I’m not sure who coined the phrase, but form does follow function in most cases. But let’s not forget the cars we deal with are all show cars at some level, so there are some sacrifices that have to be made. We do our best to make everything serviceable for the customer; a line I use a lot in the shop about taking something back apart is “It doesn’t have to be easy it just has to be doable” Another line I use a lot is “we do a lot of things you don’t see, but if we didn’t do it, you would see it”.
6. You changed the hot rod industry when you created the BopTop convertible top for the 1928-29 and 1932 Ford Roadsters. How has its success changed your business? What was the inspiration behind it and how long did it take to go from design to finished product?
The biggest change is working a lot more hours. The upholstery shop and the top business are two separate businesses and both require a lot of attention. Inspiration for the top came when I was building myself a 32 Ford roadster. George Atkins, who later became my partner in the top business, and I were talking about getting a top to fold-down into a top well, before it was available. He said, “How about a top that comes apart and stores in the trunk?” After a couple of proto types, the Bop Top was born. It took just about a year to go from idea to market. It has been a huge success for us.
7. You’ve described your style as “innovative tradition – a desire to honor what has gone before and is now recognized as classic, while bringing new refinements and style to these same classic designs”. Do you ever experiment with other styles – like Period, Modern, Tech, Luxury, Sport or Original?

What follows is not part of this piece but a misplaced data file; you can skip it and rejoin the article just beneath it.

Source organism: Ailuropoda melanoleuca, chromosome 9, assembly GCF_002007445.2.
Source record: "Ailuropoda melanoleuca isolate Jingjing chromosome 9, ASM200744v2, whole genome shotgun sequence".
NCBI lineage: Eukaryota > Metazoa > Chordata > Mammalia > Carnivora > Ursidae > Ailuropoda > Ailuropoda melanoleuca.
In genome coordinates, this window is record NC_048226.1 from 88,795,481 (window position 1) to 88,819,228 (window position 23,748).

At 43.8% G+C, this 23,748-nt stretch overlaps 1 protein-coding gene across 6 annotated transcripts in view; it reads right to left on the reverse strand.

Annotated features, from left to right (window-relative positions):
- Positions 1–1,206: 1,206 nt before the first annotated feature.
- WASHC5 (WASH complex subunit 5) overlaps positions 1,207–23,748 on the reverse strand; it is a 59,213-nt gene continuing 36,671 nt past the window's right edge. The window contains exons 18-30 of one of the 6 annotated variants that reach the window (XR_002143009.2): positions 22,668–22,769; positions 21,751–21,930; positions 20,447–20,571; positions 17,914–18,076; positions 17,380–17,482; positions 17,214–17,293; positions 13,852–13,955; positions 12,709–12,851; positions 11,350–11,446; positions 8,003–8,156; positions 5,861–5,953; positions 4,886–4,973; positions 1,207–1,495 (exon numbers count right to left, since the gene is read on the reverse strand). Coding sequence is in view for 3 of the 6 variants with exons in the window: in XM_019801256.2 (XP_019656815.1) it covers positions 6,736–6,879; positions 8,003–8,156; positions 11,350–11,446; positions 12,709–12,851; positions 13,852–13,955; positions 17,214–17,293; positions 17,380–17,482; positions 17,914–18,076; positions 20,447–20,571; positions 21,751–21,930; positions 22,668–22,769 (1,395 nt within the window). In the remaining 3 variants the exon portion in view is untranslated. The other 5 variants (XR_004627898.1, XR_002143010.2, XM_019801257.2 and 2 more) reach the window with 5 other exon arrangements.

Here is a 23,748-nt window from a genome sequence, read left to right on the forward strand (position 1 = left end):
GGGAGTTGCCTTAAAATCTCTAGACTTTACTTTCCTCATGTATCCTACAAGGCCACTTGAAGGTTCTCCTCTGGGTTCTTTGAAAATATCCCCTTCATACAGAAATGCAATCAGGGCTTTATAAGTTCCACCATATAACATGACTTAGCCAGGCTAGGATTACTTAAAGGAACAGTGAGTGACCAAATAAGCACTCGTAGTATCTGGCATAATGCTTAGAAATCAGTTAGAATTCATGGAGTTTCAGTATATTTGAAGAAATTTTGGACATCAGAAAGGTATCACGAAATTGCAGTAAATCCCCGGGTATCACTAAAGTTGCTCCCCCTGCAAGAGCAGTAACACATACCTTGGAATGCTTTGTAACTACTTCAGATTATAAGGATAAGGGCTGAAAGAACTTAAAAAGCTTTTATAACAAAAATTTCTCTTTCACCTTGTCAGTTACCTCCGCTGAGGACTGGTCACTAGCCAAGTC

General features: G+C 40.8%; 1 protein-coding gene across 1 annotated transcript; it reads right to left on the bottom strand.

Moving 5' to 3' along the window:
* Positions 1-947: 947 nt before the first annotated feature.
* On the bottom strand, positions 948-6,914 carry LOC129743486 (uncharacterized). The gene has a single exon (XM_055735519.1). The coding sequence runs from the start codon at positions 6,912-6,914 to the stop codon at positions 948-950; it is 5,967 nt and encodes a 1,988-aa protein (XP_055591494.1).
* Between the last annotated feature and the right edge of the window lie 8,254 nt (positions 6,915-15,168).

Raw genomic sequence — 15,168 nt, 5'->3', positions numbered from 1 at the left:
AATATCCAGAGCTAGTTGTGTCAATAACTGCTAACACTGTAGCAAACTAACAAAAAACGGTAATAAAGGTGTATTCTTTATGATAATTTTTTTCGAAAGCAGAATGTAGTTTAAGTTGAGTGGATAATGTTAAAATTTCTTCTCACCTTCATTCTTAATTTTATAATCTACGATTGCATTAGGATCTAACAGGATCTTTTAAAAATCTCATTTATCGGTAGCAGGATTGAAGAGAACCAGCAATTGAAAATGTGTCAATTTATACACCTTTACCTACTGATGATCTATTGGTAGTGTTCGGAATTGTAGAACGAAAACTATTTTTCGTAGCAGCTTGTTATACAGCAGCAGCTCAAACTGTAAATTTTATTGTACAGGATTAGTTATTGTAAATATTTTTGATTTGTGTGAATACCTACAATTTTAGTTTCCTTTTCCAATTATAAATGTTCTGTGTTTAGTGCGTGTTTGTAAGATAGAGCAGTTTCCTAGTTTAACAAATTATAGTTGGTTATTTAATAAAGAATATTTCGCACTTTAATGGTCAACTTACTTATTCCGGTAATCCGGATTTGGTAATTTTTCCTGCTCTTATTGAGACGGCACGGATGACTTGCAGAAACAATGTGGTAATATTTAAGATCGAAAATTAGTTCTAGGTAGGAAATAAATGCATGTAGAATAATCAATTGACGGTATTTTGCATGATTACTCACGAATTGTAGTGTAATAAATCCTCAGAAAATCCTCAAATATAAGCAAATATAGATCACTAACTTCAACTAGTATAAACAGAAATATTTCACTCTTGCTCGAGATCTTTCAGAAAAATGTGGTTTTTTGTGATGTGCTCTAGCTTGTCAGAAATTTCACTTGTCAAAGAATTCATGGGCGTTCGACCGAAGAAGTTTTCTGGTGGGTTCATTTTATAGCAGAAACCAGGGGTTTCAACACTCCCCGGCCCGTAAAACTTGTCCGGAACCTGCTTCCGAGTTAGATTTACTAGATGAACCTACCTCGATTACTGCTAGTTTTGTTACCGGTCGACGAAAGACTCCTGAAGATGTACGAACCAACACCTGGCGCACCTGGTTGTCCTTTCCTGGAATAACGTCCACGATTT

Like I said previously, we do a lot of traditional hot rods, and the classic designs are what work well for us. It gets harder and harder to come up with new designs especially doing so many traditional cars. We do get our fair share of customers who want modern or high tech and we are very capable of meeting their needs as well.
8. What’s the best business advice that you’ve ever received? If you could share advice with current or aspiring auto trimmers, what would it be?
Some of the best advice I’ve received has as much to do with life as it does with business. “Do what you say you’re going to do” and “your word means everything”. The best advice I can give to you guys coming up in the industry would be “Don’t sell yourself short. You are craftsman, which is a dying breed”.
9. You’ve been an auto trimmer for three decades. Surely you’ve seen a lot. How has the industry changed since you first started, and how do you feel about these changes?
I’m starting my 37th year in business so I have seen a lot of change over those years. The biggest change I’ve seen is in the quality, design and craftsmanship. What we thought was a great job 35 years ago looks pretty plain compared to today’s standards. The craftsmanship and attention to detail that’s going on today is amazing.
10. What does the future hold Sid Chavers Company? What legacy do you hope to leave behind?
I hope the future holds a few more products for us. We are just coming out with an opening rear window for convertible tops as we speak and we’ve got a few more ideas brewing. At the upholstery shop we always try to do the next job a little smarter and better than the last. As far as legacy I just hope I’m remembered for being a hard-working craftsman.
For more pictures of Sid’s work, see the Sid Chavers Company website.
Special thanks to THR community member Mike, aka “Selvage”, of Palo Alto Upholstery for helping to facilitate this interview.